Helena Petrovna Blavatsky

1831 - 1891






First Published 1892

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N —The 14th letter in both the English and the Hebrew alphabets. In the latter tongue the N is called Nun, and signifies a fish. It is the symbol of the female principle or the womb. Its numerical value is 50 in the Kabalistic system, but the Peripatetics made it equivalent to 900, and with a stroke over it (900) 9,000. With the Hebrews, however, the final Nun was 700.


Naaseni. The Christian Gnostic sect, called Naasenians, or serpent worshippers, who considered the constellation of the Dragon as the symbol of their Logos or Christ.


Nabatheans. A sect almost identical in their beliefs with the Nazarenes and Sabeans, who had more reverence for John the Baptist than for Jesus. Maimonides identifies them with the astrolaters.

“Respecting the beliefs of the Sabeans”, he says, “the most famous is the book, The agriculture of the Nabatheans”. And we know that the Ebionites, the first of whom were the friends and relatives of Jesus, according to tradition, in other words, the earliest and first Christians, “were the direct followers and disciples of the Nazarene sect”, according to Epiphanius and Theodoret (See the Contra Ebionites of Epiphanius, and also “Galileans” and “Nazarenes”).


Nabhi (Sk.). The father of Bhârata, who gave his name to Bhârata Varsha (land) or India.


Nabia (Heb.). Seership, soothsaying. This oldest and most respected of mystic phenomena is the name given to prophecy in the Bible, and is correctly included among the spiritual powers, such as divination, clairvoyant visions, trance-conditions, and oracles. But while enchanters, diviners, and even astrologers are strictly condemned in the Mosaic books, prophecy, seership, and nabia appear as the special gifts of heaven. In early ages they were all termed Epoptai (Seers), the Greek word for Initiates; they were also designated Nebim, “the plural of Nebo, the Babylonian god of wisdom.” The Kabalist distinguishes between the seer and the magician; one is passive, the other active; Nebirah, is one who looks into futurity and a clairvoyant; Nebi-poel, he who possesses magic powers. We notice that Elijah and Apollonius resorted to the same means to isolate themselves from the disturbing influences of the outer world, viz., wrapping their heads entirely in a woollen mantle, from its being an electric non-conductor we must suppose.


Nabu (Chald.). Nebu or Nebo, generally; the Chaldean god of Secret Wisdom, from which name the Biblical, Hebrew term Nabiim (prophets) was derived. This son of Anu and Ishtar was worshipped chiefly at Borsippa; but he had also his temple at Babylon, above that of Bel, devoted to the seven planets.
(See “ Nazarenes” and “ Nebo”.)


Nâga (Sk.). Literally “Serpent”. The name in the Indian Pantheon of the Serpent or Dragon Spirits, and of the inhabitants of Pâtâla, hell. But as Pâtâla means the antipodes, and was the name given to America by the ancients, who knew and visited that continent before Europe had ever heard of it, the term is probably akin to the Mexican Nagals the (now) sorcerers and medicine men. The Nagas are the Burmese Nats, serpent-gods, or “dragon demons”. In Esotericism, however, and as already stated, this is a nick-name for the “wise men” or adepts in China and Tibet, the “Dragons.” are regarded as the titulary deities of the world, and of various spots on the earth, and the word is explained as meaning adepts, yogis, and narjols. The term has simply reference to their great knowledge and wisdom. This is also proven in the ancient Sűtras and Buddha’s biographies. The Nâga is ever a wise man, endowed with extraordinary magic powers, in South and Central America as in India, in Chaldea as also in ancient Egypt. In China the “worship” of the Nâgas was widespread, and it has become still more pronounced since Nâgarjuna (the “great Nâga”, the “great adept” literally), the fourteenth Buddhist patriarch, visited China. The “Nâgas" are regarded by the Celestials as “the tutelary Spirits or gods of the five regions or the four points of the compass and the centre, as the guardians of the five lakes and four oceans” (Eitel). This, traced to its origin and translated esoterically, means that the five continents and their five root-races had always been under the guardianship of “terrestrial deities”, i.e., Wise Adepts. The tradition that Nâgas washed Gautama Buddha at his birth, protected him and guarded the relics of his body when dead, points again to the Nâgas being only wise men, Arhats, and no monsters or Dragons. This is also corroborated by the innumerable stories of the conversion of Nâgas to Buddhism. The Nâga of a lake in a forest near Râjagriha and many other “Dragons” were thus converted by Buddha to the good Law.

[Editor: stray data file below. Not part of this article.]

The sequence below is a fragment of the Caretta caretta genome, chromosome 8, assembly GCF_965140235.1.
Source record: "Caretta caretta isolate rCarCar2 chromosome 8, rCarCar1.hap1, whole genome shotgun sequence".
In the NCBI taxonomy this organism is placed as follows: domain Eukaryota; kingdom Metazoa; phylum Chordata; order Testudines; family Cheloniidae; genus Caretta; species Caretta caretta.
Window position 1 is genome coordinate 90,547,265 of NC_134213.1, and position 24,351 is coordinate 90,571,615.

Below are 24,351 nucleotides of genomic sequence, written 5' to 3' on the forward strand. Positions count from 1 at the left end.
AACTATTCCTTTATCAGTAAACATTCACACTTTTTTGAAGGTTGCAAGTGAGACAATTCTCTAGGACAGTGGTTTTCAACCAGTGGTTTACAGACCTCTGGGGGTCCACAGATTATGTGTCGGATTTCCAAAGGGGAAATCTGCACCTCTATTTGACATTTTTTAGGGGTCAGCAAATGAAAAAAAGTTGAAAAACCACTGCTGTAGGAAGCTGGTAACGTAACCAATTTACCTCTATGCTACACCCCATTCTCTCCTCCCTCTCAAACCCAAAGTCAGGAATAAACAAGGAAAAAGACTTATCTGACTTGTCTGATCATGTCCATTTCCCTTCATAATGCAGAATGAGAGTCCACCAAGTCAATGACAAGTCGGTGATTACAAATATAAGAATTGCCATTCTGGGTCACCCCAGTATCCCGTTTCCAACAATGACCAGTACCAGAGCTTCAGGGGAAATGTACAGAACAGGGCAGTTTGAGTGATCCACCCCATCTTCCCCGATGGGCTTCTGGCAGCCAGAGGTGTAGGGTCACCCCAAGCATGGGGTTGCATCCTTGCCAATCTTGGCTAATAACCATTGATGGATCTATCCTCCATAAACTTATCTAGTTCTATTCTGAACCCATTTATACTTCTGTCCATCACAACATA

Nâgadwîpa (Sk.). Lit., “the island of the Dragons”; one of the Seven Divisions of Bhâratavarsha, or modern India, according to the Purânas. No proofs remain as to who were the Nâgas (a historical people however), the favourite theory being that they were a Scythic race. But there is no proof of this. When the Brahmans invaded India they “found a race of wise men, half-gods, half-demons”, says the legend, men who were the teachers of other races and became likewise the instructors of the Hindus and the Brahmans themselves. Nagpur is justly believed to be the surviving relic of Nâgadwîpa. Now Nagpur is virtually in Râjputana near Oodeypore, Ajmere, etc. And is it not well known that there was a time when Brahmans went to learn Secret Wisdom from the Râjputs? Moreover a tradition states that Apollonius of Tyana was instructed in magic by the Nâgas of Kashmere.